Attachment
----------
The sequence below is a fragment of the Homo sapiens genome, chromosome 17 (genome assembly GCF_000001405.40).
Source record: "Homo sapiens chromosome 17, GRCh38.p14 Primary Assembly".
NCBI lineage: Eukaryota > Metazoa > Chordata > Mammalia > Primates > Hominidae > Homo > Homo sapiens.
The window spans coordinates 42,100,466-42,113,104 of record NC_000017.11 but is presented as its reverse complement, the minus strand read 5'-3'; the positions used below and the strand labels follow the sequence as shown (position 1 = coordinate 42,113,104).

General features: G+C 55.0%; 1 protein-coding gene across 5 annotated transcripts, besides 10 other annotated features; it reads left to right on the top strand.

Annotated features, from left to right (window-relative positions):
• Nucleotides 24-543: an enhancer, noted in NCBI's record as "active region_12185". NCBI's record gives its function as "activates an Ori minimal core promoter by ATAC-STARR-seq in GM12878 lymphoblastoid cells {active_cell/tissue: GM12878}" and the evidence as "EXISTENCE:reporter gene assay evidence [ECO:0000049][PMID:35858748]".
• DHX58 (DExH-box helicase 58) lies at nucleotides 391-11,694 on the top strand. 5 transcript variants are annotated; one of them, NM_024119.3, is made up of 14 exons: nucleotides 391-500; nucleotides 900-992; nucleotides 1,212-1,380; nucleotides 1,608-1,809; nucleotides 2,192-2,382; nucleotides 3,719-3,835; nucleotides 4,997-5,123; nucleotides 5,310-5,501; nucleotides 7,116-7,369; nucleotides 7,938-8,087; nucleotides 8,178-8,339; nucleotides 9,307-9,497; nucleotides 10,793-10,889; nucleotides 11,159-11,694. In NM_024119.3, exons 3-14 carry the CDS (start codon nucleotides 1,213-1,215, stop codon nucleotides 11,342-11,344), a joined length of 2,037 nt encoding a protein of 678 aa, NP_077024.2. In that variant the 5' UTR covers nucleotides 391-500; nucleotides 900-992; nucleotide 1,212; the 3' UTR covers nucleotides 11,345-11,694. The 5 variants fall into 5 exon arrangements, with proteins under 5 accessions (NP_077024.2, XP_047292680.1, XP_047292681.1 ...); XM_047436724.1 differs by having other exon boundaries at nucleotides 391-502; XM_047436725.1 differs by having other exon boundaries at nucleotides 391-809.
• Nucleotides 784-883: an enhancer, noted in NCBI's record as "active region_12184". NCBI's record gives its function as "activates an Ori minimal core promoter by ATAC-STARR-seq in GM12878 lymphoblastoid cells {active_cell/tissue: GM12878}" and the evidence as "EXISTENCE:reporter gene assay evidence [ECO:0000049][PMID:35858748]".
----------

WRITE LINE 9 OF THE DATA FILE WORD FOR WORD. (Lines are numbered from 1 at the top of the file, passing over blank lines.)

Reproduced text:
• Nucleotides 784-883: an enhancer, noted in NCBI's record as "active region_12184". NCBI's record gives its function as "activates an Ori minimal core promoter by ATAC-STARR-seq in GM12878 lymphoblastoid cells {active_cell/tissue: GM12878}" and the evidence as "EXISTENCE:reporter gene assay evidence [ECO:0000049][PMID:35858748]".